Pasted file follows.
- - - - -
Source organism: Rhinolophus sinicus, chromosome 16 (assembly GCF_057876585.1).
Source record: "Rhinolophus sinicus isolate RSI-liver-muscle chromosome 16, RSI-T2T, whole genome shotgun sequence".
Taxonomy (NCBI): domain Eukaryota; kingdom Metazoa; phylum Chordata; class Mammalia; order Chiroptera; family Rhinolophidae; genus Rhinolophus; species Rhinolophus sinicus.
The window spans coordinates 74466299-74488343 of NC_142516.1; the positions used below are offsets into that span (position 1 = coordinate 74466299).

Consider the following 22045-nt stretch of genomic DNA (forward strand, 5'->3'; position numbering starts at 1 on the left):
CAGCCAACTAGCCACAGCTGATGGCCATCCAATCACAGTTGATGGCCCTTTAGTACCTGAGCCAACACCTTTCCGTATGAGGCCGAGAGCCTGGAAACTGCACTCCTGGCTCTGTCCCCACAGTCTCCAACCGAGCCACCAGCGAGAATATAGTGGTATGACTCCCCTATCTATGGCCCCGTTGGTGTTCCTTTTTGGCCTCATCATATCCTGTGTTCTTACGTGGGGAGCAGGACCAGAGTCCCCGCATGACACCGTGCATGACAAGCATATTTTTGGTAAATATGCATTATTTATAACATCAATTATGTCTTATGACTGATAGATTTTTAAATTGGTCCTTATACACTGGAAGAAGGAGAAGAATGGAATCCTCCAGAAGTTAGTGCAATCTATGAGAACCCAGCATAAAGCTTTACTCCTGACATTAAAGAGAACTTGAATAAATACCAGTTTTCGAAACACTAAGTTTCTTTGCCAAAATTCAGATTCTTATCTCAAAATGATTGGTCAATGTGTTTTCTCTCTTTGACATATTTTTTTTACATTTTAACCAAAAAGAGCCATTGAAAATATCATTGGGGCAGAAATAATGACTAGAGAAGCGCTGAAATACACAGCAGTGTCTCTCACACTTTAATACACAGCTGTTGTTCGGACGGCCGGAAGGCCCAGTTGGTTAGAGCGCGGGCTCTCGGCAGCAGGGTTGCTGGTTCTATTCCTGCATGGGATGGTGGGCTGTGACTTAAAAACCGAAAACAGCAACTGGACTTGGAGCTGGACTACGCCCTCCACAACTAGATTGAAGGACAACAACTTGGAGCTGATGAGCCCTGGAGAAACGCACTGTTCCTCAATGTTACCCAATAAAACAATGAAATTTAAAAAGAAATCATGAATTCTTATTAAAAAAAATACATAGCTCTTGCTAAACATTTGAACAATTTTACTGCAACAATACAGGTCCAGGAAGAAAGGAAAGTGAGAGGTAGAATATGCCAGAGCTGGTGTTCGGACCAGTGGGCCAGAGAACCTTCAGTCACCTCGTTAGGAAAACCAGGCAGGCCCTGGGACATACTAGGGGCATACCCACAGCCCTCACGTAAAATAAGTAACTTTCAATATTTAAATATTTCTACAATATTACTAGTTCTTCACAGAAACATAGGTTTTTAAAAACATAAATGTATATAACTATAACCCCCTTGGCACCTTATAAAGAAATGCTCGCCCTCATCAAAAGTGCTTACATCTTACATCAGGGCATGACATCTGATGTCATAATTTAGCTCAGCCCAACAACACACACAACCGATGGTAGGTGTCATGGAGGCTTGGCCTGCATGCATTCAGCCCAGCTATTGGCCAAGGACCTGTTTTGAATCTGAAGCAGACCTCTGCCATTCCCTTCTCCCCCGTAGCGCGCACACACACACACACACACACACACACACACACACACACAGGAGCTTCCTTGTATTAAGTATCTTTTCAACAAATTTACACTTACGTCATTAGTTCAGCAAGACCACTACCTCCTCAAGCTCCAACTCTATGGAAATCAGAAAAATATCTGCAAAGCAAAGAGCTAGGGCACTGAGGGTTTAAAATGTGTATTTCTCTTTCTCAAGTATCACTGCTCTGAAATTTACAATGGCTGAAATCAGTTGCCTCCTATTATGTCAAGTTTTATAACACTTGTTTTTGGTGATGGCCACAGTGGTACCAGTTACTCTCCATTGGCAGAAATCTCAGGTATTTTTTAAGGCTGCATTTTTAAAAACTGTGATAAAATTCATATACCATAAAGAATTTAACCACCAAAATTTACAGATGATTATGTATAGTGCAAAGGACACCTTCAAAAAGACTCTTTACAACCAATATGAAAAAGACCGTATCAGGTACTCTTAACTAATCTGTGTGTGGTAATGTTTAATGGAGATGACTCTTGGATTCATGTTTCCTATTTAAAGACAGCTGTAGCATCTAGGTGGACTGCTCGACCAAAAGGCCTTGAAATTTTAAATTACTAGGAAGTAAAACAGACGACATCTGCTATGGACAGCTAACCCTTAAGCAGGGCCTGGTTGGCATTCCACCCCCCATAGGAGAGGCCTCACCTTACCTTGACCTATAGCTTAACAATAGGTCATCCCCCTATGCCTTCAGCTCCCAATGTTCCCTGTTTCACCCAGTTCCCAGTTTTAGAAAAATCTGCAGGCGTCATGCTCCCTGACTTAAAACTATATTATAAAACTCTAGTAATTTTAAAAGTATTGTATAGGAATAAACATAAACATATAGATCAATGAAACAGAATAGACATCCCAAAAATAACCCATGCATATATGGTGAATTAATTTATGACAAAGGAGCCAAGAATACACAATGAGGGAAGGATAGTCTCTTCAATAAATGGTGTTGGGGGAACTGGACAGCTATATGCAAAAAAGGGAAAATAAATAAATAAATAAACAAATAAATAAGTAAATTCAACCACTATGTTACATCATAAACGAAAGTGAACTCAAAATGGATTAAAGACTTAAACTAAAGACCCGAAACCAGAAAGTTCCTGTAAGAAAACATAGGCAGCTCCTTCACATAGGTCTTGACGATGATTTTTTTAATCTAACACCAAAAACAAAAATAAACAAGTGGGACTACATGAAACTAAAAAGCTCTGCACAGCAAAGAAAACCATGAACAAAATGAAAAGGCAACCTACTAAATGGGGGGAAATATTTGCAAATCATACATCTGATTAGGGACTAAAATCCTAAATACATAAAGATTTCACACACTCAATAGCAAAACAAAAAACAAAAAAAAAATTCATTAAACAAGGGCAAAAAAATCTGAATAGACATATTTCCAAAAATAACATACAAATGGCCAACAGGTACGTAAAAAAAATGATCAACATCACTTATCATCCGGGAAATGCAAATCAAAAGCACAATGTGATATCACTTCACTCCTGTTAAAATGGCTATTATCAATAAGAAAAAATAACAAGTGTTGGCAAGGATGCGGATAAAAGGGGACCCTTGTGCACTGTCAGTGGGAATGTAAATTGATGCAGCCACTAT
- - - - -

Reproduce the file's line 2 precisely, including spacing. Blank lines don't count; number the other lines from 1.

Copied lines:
Source record: "Rhinolophus sinicus isolate RSI-liver-muscle chromosome 16, RSI-T2T, whole genome shotgun sequence".